Don’t do this! I should have met with more potential investors before launching.
Thankfully, word had gotten around to a journalist that I knew, who asked if I wanted the launch of Tidefall to be featured in The Globe and Mail? Yes! I was thrilled.
But this wasn’t any year, it was 2020.
Covid had arrived.
By late February I heard back from the journalist who explained that the article would be postponed for the foreseeable future. Understandably, the pandemic was the only thing that people wanted to read about.
It became increasingly clear that the best way to build up Tidefall was just putting up strong returns. However, an issue with the stock market is its unpredictability. Even great investors can go through years of severe underperformance. Charlie Munger once had a year where his partners lost 32% and then another 32% the next year! Anything can happen.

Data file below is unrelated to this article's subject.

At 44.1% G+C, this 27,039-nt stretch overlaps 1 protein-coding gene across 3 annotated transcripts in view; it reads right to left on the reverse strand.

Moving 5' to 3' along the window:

Fortunately, I had followed Covid somewhat closely and had bought put options of Royal Caribbean as a hedge. Cruise ship passengers skewed older and the tight communal living conditions were a perfect viral breeding ground. If Covid were to spread, I was confident that cruise demand would collapse and when combined with their levered balance sheets their stocks would get crushed, making our put options worth multiples of what I paid for them.
I got this one right as well as a number of other trades during the market panic. By May, Tidefall was up materially, and in a down market. Even better, by June Covid was starting to get (temporarily) under control and the Globe wanted to run the story.
The article was finally released. The Buffett fee structure resonated as strongly as I’d hoped. New clients were ready to join and checks were finally starting to arrive. We were on our way.
And that covers Tidefall until today.
Ultimately, the biggest risk wasn’t failing, it was not trying.
I’ve learned so much over the years from FinTwit that hopefully others can take something from my experience. If I can help out in any way more directly please feel free to DM me.
See More: This Week In Intelligent Investing had a great podcast on this topic.